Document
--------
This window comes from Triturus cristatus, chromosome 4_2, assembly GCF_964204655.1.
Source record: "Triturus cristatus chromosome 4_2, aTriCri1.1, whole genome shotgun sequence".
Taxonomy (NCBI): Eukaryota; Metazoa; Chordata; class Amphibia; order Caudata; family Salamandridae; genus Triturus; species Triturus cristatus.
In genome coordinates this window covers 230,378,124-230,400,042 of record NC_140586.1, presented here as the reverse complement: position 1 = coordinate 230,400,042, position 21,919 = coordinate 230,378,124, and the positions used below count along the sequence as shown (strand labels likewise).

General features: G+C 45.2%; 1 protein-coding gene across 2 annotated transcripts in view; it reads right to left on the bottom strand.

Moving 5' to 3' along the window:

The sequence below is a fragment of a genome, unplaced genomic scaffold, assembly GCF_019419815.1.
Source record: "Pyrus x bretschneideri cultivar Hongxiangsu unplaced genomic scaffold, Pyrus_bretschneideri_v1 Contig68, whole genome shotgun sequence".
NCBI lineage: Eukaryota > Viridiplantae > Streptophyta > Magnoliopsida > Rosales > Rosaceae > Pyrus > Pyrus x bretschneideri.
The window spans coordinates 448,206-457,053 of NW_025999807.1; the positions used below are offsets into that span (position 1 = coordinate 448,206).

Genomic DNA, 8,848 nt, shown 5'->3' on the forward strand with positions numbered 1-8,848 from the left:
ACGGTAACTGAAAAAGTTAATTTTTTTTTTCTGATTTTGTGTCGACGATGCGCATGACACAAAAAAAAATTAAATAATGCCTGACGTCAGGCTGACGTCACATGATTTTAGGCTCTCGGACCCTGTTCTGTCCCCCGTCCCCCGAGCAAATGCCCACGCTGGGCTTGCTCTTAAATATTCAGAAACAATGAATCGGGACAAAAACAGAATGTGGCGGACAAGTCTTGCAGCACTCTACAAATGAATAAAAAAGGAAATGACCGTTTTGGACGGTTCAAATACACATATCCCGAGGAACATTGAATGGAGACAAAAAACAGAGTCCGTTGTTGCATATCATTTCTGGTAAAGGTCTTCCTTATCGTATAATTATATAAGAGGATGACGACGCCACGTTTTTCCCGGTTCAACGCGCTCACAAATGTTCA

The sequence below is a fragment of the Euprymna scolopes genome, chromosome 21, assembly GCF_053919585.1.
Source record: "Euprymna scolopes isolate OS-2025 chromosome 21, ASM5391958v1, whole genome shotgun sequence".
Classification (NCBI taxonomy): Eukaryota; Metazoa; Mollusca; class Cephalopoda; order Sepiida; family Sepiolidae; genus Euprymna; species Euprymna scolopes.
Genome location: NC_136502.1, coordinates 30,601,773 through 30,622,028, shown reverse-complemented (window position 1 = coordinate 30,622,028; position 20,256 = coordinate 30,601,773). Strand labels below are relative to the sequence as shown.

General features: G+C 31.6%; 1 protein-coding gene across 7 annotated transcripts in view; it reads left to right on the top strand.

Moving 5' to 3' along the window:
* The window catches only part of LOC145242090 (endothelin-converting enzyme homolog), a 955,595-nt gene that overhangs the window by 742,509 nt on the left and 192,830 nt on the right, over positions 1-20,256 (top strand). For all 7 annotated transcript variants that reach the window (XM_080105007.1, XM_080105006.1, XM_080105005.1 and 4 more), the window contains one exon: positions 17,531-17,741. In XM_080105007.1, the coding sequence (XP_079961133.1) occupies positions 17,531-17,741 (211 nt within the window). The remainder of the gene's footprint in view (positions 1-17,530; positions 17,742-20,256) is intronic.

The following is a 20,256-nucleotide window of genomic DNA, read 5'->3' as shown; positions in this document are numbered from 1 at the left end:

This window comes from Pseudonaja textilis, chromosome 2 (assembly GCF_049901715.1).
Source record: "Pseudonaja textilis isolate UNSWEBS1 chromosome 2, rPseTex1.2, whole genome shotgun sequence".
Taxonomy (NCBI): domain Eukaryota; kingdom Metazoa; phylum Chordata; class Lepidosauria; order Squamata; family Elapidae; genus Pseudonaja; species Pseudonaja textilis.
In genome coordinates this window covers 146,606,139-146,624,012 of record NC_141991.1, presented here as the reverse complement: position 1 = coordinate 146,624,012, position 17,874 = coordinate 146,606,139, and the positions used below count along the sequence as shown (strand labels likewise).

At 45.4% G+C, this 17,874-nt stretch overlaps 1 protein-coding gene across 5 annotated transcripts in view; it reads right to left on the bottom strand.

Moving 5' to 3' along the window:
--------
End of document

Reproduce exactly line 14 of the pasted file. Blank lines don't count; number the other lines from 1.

Source record: "Euprymna scolopes isolate OS-2025 chromosome 21, ASM5391958v1, whole genome shotgun sequence".